Musing over Ouzo and Greek Summers

Last summer, my husband Spyros and I invited some friends to our Dimitsana home for ouzo and appetizers.

Dimitsana, Greece

Dimitsana, Greece

Spyros watered the plants and hosed down the terrace. I made the hors d’oeuvre and dressed the small traditional tables in embroidered table linens. Comfortable chairs, enjoyable Greek music, and lit candles turned the veranda into a cozy and welcoming place. A bottle of cold Ouzo, a glass pitcher with iced water, and delicious food welcomed our friends and put us all into a great mood. What started as a simple early evening gathering turned into a magical and memorable night for all of us.

Times like these are battery chargers fostering and cultivating physical and mental wellness.

They are diversions from boring routine and hectic work, allowing us to pause and suspend in time, giving cares permission to drift away. The hours from sunset to complete darkness and beyond seemed like an eternity. Through it all, we were floating with the heightened awareness that what really matters is good friends and the mystery of the velvety starry sky. The perfectly cool night, the inter-play between ouzo sips and bites, and the pleasure of the here and the now was uplifting.

When our guests left, we all were as sober and clear-headed as when we started our evening. Ouzo tickles the throat and warms the heart. But can only be enjoyed in small sips, between little bites. A glass or two can last for hours. If one gets intoxicated, it is not from the alcohol and the food but rather from the charm of such moments. Drinking ouzo is a ritual. There is no need to empty the glass with three big swigs. Water is for thirst. No need to devour the food either. The delight is in the quality, not quantity. The enjoyment, in the surroundings and the ritual itself.

Ouzo is the ethnic drink of Greece. The heart and the core of the Greek earth.  

Made from the best grapes, ouzo is flavored mainly with anise. Other sweet aromatics such as mastic of Chios, angelica, orange and lemon blossoms add variety with their individual aromas.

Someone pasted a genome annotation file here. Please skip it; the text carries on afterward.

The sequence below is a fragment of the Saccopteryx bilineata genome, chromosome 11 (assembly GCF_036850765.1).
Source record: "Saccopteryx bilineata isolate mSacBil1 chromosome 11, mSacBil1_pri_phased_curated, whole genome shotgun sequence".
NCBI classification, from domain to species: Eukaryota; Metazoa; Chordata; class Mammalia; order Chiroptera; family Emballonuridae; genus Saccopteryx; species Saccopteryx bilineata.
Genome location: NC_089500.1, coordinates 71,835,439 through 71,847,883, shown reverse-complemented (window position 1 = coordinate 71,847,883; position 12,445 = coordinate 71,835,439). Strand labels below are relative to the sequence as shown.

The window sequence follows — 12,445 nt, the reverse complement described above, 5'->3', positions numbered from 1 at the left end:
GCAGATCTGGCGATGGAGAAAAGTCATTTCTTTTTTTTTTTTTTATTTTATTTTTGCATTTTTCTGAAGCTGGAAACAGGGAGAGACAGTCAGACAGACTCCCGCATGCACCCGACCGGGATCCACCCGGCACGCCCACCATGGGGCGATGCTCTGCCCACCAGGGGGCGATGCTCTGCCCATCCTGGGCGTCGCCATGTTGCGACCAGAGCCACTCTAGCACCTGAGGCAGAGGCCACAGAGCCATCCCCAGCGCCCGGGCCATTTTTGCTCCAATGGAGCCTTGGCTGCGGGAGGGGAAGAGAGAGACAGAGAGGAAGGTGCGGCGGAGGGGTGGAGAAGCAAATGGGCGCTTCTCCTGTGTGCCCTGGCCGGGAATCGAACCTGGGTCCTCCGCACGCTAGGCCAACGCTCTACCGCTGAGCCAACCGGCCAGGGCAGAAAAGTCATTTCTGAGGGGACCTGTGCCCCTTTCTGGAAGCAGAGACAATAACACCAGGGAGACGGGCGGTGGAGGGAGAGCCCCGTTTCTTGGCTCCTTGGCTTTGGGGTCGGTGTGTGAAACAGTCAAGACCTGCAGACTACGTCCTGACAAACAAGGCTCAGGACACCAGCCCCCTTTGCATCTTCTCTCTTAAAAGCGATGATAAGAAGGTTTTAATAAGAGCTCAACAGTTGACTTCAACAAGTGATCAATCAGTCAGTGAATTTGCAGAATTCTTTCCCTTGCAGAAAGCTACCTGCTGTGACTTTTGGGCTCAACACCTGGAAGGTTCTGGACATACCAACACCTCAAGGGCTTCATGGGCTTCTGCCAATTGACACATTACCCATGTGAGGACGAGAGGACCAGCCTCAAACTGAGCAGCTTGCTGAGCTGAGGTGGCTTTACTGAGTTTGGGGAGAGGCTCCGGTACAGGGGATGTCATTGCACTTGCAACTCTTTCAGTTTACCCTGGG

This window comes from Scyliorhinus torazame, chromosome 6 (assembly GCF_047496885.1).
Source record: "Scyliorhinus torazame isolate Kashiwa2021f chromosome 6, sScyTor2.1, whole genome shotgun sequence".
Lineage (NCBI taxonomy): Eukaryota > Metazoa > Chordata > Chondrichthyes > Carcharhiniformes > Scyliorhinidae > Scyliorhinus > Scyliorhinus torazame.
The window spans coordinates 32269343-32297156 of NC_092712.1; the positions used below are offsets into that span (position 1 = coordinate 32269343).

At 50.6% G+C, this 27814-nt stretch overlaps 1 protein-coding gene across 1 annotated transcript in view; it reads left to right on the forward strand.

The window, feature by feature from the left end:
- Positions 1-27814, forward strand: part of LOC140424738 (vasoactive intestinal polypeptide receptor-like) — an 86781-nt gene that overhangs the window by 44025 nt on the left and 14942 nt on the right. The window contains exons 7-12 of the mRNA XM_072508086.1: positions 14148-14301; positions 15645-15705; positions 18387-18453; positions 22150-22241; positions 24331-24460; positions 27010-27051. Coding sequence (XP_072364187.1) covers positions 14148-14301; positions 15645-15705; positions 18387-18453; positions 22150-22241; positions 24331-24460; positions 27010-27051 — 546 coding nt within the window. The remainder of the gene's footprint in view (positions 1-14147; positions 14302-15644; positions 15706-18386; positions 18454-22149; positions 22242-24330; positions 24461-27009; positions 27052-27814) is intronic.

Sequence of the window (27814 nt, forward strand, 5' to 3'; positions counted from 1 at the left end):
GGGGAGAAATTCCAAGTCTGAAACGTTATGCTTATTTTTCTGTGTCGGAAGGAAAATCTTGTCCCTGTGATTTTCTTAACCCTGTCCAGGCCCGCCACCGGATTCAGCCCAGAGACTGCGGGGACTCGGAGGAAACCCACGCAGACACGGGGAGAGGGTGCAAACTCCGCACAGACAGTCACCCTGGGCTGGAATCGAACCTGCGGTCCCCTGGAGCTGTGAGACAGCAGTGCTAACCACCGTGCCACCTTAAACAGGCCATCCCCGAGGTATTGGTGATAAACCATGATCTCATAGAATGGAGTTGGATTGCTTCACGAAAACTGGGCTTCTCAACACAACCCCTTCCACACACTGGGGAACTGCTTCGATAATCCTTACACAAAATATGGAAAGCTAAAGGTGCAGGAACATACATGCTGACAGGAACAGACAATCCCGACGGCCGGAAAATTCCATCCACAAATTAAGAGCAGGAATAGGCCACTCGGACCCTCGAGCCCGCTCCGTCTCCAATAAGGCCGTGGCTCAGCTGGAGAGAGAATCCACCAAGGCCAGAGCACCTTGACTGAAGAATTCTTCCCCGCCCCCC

It is socially unacceptable in Greece to drink without food. Since ouzo is excessively strong on an empty stomach, whenever Greeks get together to share a drink, an array of traditional mezethes always follows. The term mezes (mezethes or mezethakia in plural) refers to small portions of appetizers. A version of tapas, with a distinct and piquant flavor.

Both ouzo and mezethakia are usually served before lunch or dinner to stimulate the appetite, not fill the stomach.

Ouzo does not replace the wine or beer of a normal lunch or dinner. It can, however, take the place of dinner altogether, as long as the appetizers keep coming and glasses are not empty. If the atmosphere is enticing and the conversation stimulating. Summer in Greece is unthinkable without it, whether served by the sea or in little authentic cafes and popular spots, in big cities and small villages.


The typical mezes served in most cafés is a small plate with whatever is available.

Tomato wedges and crisp cucumber slices, sprinkled with sea salt, are a must during the summer. 

Greek semi-hard cheese, such as Graviera, small pieces of bread and Greek olives are staples throughout the year.

Any single ingredient such as nuts, cubes of cheese, tidbits of meat, vegetables or dips, and spreads will do.

 Elaborate mezethes such as keftethakia (small meatballs), grilled octopus, fried smelts, sardines marinated in olive oil with herbs definitely raise the bar. They create the right atmosphere for singing, shouting OPA, dancing, and . . . romancing.


For years, ouzeries, tavernes, and psarotavernes serve ouzo with a collection of mouthwatering dishes, replacing dinner all together. Guests relax and enjoy delectable traditional bites and lovely music in open-air scenic atmosphere or in the comfort of the indoors.

The Greek summer flirts with ouzo more than any other drink. Maybe, it’s the other way around and ouzo does the flirting. Yet, it does not stop at simply easing the senses. Rather it invites a full romance and an Apollonian/Dionysian affair, arousing the senses to heightened awareness. Not into mischief or oblivion.

While ouzo is the cool drink for the summer, autumn and winter have their own grappa-like spirit, tsipouro. 

Greeks are proud of it and love it.  Also called raki and tsikoudia, this is the favorite distilled spirit in the countryside where vineyards are cultured. Its production is allowed by permit only.

Crafters make it at the end of the grape-harvest and the wine fermentation process. The pomace of skins, stems, and seeds left after the drawing of the new wine is brewed in sealed huge pots. The built in-the-pot-steam is then condensed under running cold water. The collected water-like tsipouro is an extract, almost pure alcohol. Usually, it is heated with honey or sugar, often ignited, and served hot with appetizers.

When I was young, my father took me once to a verdant site with running cold water rivulets, where raki was made. There, I witness both the process and the joyous playfulness exchanged between the generations, as the elders passed down to the younger men this traditional ritual, probably as old as Dionysus himself.

 What a mystical place and an awesome experience that was!